Whichever companies you choose, start with buying small quantities. Thrive Life sells small, #2.5 size cans, as well as pouches of their foods. This is a very, very good way to check the quality, taste, and versatility of a food.

This food is for more than just storage

One reader asked me if I ever actually ate this food! Right now in my kitchen, I have opened cans of freeze dried blueberries (used them in a baked oatmeal this morning), freeze dried strawberries (we use them in smoothies), freeze dried cheese (ran out of fresh cheddar one day…), oats, parboiled rice, cocoa powder, bell pepper slices, and instant milk. Although most of my food is specifically for long-term storage, it’s pretty common around here that we have to track down an ingredient that I need.

This is very handy, and in many ways, I have my own grocery store at home! Because dehydrated and freeze dried food stays fresh for months after the container is opened, I just keep it in my kitchen pantry and use it whenever I need that particular ingredient. After a while, you figure out which of these foods you should probably stock up on more than others. For me:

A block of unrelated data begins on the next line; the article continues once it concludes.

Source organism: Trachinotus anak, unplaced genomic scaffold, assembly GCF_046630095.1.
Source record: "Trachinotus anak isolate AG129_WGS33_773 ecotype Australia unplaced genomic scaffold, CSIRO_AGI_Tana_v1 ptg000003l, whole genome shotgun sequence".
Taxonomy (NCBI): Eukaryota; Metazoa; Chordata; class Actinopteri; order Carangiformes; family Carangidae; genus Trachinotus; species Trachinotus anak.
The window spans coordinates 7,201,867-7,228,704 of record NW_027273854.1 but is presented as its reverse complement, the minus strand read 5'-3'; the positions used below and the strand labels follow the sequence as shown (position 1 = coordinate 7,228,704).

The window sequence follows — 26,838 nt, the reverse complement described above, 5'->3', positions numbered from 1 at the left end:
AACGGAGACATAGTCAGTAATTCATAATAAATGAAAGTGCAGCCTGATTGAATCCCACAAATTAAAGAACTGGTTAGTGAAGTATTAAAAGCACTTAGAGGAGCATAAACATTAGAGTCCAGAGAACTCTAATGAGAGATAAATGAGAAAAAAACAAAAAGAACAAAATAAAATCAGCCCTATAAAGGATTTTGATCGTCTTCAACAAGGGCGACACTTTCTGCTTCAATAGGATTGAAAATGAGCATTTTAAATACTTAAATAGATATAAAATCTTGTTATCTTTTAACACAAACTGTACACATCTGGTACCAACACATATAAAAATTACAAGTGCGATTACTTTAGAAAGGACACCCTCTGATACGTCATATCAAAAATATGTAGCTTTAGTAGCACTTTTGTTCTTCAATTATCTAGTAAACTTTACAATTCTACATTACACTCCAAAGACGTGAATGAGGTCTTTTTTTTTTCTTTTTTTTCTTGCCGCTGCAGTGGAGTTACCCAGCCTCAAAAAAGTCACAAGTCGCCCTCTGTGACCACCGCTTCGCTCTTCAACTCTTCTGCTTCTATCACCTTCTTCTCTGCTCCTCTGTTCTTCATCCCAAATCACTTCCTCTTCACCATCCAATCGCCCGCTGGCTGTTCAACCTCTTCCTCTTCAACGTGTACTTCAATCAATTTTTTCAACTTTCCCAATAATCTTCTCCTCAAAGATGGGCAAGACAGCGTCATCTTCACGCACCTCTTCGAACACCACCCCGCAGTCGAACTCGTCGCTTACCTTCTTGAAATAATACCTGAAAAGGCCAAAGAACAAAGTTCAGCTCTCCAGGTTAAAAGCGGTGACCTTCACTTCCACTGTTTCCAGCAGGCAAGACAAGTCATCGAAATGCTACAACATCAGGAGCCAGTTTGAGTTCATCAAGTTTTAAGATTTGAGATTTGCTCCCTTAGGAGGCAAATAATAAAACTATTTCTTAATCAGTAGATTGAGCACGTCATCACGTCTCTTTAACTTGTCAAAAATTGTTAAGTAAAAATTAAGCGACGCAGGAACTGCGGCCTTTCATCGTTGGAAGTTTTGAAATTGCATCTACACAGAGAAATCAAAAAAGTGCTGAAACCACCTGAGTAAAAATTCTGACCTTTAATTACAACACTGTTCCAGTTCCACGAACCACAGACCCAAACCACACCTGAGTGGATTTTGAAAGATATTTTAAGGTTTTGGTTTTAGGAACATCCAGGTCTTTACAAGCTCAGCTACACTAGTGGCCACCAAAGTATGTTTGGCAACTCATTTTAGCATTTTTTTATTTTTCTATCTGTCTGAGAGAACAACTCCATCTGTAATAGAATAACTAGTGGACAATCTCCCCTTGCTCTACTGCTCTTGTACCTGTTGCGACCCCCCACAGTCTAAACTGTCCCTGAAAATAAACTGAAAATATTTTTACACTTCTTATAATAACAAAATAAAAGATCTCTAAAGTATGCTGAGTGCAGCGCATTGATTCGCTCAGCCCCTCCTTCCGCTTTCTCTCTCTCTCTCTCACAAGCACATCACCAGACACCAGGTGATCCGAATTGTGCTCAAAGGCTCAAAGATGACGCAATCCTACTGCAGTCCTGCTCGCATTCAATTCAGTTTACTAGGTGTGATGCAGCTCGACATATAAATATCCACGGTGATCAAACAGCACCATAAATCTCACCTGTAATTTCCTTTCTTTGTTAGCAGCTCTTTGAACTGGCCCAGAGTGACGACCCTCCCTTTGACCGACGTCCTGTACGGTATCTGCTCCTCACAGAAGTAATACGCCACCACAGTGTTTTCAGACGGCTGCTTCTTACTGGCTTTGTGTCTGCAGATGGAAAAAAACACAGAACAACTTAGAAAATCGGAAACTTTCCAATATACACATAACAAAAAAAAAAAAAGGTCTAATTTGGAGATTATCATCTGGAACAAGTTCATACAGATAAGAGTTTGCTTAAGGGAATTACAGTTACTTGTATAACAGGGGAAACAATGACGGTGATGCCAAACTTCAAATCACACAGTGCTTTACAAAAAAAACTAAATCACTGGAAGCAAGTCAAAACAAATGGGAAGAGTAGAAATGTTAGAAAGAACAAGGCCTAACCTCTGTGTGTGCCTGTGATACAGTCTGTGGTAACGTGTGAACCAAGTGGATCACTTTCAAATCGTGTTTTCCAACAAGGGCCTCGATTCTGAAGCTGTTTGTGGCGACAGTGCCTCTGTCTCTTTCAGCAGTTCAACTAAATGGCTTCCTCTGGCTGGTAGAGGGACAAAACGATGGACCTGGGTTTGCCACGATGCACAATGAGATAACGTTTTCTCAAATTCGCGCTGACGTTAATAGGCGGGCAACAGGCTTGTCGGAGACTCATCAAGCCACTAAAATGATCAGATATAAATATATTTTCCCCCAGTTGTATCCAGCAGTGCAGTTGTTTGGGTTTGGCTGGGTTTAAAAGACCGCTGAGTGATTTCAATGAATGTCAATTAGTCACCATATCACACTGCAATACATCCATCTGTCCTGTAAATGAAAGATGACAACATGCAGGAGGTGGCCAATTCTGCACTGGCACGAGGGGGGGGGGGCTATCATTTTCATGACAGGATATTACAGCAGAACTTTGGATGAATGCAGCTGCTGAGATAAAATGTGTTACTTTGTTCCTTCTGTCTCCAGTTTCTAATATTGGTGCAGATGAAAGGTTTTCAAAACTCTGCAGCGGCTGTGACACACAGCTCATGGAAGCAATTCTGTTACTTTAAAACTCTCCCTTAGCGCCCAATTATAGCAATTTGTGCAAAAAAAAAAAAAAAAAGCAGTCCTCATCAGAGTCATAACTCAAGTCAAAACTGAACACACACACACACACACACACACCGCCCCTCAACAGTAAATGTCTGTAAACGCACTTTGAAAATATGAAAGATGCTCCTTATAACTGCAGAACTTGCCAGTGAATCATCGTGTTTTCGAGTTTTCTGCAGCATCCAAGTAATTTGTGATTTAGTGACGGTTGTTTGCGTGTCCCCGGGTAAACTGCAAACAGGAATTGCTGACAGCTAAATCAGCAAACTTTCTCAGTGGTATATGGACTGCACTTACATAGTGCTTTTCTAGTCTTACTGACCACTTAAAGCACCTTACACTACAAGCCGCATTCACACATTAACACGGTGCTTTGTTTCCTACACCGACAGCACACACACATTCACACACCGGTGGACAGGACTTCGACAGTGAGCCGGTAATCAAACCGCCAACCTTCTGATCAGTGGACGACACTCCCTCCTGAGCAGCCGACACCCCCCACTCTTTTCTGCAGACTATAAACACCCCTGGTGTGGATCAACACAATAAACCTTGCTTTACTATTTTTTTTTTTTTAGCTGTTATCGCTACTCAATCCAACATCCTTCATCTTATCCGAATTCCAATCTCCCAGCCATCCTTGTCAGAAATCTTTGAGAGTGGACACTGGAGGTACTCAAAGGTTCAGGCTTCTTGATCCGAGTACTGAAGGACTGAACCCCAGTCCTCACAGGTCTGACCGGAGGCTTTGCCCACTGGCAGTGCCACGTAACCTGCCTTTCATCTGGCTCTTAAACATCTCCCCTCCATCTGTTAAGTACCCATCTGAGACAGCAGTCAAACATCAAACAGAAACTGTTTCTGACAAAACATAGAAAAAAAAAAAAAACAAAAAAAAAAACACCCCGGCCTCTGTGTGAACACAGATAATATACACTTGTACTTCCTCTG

1. Berries
  2. Freeze dried corn (We use it a lot in chowders.)
  3. Freeze dried sausage crumbles. These are amazing and such a great way to have sausage for pasta meals and pizza.
  4. Instant milk. Good to have on hand when we don’t have any fresh.
  5. Freeze dried bell peppers. Fresh from the store can be pretty expensive, and this is a good way to have peppers when I need them.

The bottom line

Whichever company you purchase from, try to compare prices and quantities. Also pay attention to serving sizes, especially when buying just-add-water meals. Those can be deceiving and are a topic for a separate article!

For your convenience, here are links to some of the major food storage companies:

Augason Farms

Emergency Essentials (You may see the brand name Provident Pantry associated with them.)

Thrive Life*

Honeyville

The Ready Store (Brand name of foods is Saratoga Farms.)

Walton Feed, aka Rainy Day Foods

Ready Reserve Foods

Lindon Farms

Mountain House Foods (Read my Mountain House review.)

Legacy Foods (I tried 3 of their entrees — very good!)

Resources to help you stock up

Survival Mom: How to Prepare Your Family for Everyday Disasters and Worst Case Scenarios  (I include 2 very full chapters on getting started with food storage, which foods to buy first, and how to keep your pantry organized.)

Food Saver Vacuum Sealer – this removes oxygen, which will extend the shelf life of your food.

Food Storage for Self-Sufficiency and Survival by Angela Paskett

*This link will take you to my personal Thrive Life website. The lowest prices from this company are reserved for customers purchasing through a consultant. Whether you make your Thrive Life purchase through my website or not, be sure to order through a consultant rather than on the main Thrive Life website where prices will be higher.